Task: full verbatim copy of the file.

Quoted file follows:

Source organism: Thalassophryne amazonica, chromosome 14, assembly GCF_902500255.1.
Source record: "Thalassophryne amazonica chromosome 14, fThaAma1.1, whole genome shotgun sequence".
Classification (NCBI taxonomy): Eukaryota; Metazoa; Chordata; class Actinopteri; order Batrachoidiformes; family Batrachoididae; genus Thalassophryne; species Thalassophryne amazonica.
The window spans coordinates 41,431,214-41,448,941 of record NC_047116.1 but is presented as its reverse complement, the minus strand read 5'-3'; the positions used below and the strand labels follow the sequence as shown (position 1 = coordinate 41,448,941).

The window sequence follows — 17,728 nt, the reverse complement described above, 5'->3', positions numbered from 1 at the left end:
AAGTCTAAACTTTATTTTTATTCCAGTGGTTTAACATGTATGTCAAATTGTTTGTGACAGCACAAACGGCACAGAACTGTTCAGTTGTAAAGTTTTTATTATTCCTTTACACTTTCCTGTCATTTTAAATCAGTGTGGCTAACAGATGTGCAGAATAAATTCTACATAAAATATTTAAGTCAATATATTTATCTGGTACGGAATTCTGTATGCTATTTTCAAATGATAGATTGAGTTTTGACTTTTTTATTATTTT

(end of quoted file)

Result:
Source organism: Thalassophryne amazonica, chromosome 14, assembly GCF_902500255.1.
Source record: "Thalassophryne amazonica chromosome 14, fThaAma1.1, whole genome shotgun sequence".
Classification (NCBI taxonomy): Eukaryota; Metazoa; Chordata; class Actinopteri; order Batrachoidiformes; family Batrachoididae; genus Thalassophryne; species Thalassophryne amazonica.
The window spans coordinates 41,431,214-41,448,941 of record NC_047116.1 but is presented as its reverse complement, the minus strand read 5'-3'; the positions used below and the strand labels follow the sequence as shown (position 1 = coordinate 41,448,941).

The window sequence follows — 17,728 nt, the reverse complement described above, 5'->3', positions numbered from 1 at the left end:
AAGTCTAAACTTTATTTTTATTCCAGTGGTTTAACATGTATGTCAAATTGTTTGTGACAGCACAAACGGCACAGAACTGTTCAGTTGTAAAGTTTTTATTATTCCTTTACACTTTCCTGTCATTTTAAATCAGTGTGGCTAACAGATGTGCAGAATAAATTCTACATAAAATATTTAAGTCAATATATTTATCTGGTACGGAATTCTGTATGCTATTTTCAAATGATAGATTGAGTTTTGACTTTTTTATTATTTT